Topological Phases in Condensed Matter and Cold Atom Systems: towards quantum computations

June 24, 2013 to July 6, 2013
Location : Institut d'Etude Scientifique de Cargese (IESC), France


  • Eddy Ardonne (Stockholm University, Sweden)
  • Didier Poilblanc ( CNRS - University Toulouse III, France)
  • Matthias Troyer (Swiss Federal Institute of Technology Zurich (ETHZ), Switzerland)
  • Nicolas Regnault (CNRS, ENS -Paris, France)



Institut de Physique CNRS (INP)

Ecole Normale Supérieure (Paris)


The study of topological phases of matter has recently experienced a tremendous intensification, with much progress on both the experimental as well as theoretical side. Most notably are the newly discovered topological insulators (or superconductors), which combines physics from the quantum Hall effect and graphene. Currently, most of the interesting physics in topological insulators emerges from combining non-interacting band theory with the notion of topology, which has led to some spectacular results.

Most of the developments in the field of topological insulators, has focussed on the effects of the topological properties, without taking the electron interactions into account. While giving rise to very interesting physics, combining the topological effects with electron interactions, will most certainly lead to many interesting discoveries. The fractional quantum Hall effect is a good example of where this interplay indeed has led to very exciting new physics.

The theoretical prediction of (non-abelian) Majorana particles in topological insulators and closely related systems by Kane and Mele [1] (see [2] for a review) has recently boosted the quest for the discovery of emergent non-abelian particles [3,4] beyond the realm of the quantum Hall effect [3]. Recent experiments on strongly spin-orbit coupled nano-wires deposited on a superconductor have shown very strong indications that such non-abelian particles exist [5,6]. The experimental progress in establishing the existence of non-abelian particles is very exciting, but it is only the first step in utilizing topological phases of matter for (for instance) computing purposes.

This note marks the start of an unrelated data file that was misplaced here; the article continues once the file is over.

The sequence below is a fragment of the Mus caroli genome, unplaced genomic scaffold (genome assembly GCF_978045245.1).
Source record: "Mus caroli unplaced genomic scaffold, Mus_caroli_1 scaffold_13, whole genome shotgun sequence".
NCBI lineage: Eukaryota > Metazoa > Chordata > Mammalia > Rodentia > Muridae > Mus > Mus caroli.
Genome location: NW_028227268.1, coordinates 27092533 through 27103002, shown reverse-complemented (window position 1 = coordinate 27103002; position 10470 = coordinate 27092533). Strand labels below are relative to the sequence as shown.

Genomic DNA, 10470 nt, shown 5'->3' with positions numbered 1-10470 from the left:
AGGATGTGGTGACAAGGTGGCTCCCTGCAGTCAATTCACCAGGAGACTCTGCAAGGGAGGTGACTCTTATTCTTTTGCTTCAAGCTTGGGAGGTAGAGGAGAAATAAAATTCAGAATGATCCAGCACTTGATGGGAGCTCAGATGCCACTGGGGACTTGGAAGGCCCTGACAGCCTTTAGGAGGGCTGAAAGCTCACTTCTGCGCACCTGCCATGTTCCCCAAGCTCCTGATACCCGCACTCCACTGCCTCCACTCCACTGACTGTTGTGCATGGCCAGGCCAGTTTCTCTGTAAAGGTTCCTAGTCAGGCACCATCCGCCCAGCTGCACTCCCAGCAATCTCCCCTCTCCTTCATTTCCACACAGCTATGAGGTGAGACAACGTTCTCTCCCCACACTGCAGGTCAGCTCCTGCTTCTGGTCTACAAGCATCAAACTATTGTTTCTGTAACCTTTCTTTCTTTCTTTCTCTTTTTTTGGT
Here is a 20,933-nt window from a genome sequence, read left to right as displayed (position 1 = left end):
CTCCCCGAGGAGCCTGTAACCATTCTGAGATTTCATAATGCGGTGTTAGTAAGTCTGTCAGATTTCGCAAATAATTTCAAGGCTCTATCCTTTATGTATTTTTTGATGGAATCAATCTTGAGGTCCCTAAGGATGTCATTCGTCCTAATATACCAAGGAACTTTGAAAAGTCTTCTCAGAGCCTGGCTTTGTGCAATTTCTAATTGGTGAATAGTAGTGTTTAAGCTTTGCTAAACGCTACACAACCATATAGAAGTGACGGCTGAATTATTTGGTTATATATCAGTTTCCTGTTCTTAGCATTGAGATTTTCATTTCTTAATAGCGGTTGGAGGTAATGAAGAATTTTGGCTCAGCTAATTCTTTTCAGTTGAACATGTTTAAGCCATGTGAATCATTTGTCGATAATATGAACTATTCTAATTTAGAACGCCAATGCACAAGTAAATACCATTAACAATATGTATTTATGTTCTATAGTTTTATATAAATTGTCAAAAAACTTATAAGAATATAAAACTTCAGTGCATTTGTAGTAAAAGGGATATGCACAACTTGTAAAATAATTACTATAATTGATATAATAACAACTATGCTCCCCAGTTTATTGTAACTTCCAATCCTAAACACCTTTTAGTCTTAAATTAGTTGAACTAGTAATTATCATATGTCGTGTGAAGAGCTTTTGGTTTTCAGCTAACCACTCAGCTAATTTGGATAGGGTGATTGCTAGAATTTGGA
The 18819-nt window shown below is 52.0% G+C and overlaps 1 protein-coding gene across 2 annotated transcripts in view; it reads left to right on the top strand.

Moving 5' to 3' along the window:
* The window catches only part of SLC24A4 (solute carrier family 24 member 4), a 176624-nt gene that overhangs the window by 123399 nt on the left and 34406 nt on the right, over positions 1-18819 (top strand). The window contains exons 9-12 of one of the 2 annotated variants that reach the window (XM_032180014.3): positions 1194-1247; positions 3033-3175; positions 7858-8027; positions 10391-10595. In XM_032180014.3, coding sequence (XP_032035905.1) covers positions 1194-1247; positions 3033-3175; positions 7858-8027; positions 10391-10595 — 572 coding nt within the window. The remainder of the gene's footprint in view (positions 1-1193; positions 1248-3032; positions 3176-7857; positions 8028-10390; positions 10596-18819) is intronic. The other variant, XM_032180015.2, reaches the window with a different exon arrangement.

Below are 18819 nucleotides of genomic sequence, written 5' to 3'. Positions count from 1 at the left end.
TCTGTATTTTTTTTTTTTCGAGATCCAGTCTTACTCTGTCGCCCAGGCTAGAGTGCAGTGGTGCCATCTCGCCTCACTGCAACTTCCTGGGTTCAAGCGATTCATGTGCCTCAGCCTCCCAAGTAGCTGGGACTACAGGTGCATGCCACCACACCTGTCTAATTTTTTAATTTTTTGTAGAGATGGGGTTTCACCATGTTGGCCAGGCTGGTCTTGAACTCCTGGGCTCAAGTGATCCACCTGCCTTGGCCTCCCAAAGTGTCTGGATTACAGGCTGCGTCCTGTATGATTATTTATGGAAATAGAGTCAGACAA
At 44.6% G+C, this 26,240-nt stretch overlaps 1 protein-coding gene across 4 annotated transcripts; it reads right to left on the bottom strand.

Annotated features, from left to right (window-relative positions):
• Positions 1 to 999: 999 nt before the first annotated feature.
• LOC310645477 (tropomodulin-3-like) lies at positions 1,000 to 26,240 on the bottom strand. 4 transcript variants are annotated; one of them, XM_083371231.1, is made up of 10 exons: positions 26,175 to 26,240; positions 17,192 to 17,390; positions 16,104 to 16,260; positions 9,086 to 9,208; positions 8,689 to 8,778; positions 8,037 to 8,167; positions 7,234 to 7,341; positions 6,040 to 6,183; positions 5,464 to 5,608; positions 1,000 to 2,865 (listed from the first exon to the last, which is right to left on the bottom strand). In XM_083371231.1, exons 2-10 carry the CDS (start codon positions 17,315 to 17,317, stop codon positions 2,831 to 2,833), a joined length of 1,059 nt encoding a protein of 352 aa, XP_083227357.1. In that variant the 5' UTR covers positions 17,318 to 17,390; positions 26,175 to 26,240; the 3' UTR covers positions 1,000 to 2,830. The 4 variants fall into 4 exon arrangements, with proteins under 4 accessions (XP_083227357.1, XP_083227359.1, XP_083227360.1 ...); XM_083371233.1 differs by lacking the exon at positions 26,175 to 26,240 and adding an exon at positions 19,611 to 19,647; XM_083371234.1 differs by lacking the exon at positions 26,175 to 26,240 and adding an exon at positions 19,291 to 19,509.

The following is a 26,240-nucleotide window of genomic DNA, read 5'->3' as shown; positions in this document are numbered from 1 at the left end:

In parallel to the developments in condensed matter physics, tremendous progress has been made in the field of cold atomic systems [7]. Such systems are extremely versatile, because of their tunability, and there are several proposals to use exploit the properties cold atomic gasses offer. Amongst these are the realization of interesting model lattice systems, which are known to exhibit interesting topological phases, such as Kitaev's honeycomb model [8], to name an interesting example. In addition, there are several proposals to use atomic gasses, to emulate non-abelian gauge-potentials [9]. Success in this direction, in particular in combination with `traditional' condensed matter physics, would open up a whole new realm of interesting topological phases of matter.

During the recent years, the field of topological phases has been boosted by the possible application to quantum computing [10]. Topological quantum computation solves by construction, the problem of local decoherence. Implementing topological quantum computation [11] in realistic experimental systems is one of the grail of the community.

Numerical simulations with theoretical guidance have provided enormous insights on these complex many-body systems - quantum Monte Carlo simulations of cold atoms [12], density matrix renormalisation group [13] and tensor network studies [14] of topological spin liquids or exact diagonalizations of non-Abelian strongly interacting anyons [15] to cite only a few.

From the above, it should be clear that the field of topological phases in condensed matter physics is an active field, where theoretical (both analytic approaches and simulations) and experimental progress go hand in hand. It is therefor important to have a regular platform, where physicist with different backgrounds - numerical, theoretical or experimental - but with the common interest of topological phases of matter, can report and discuss the recent developments in the field.


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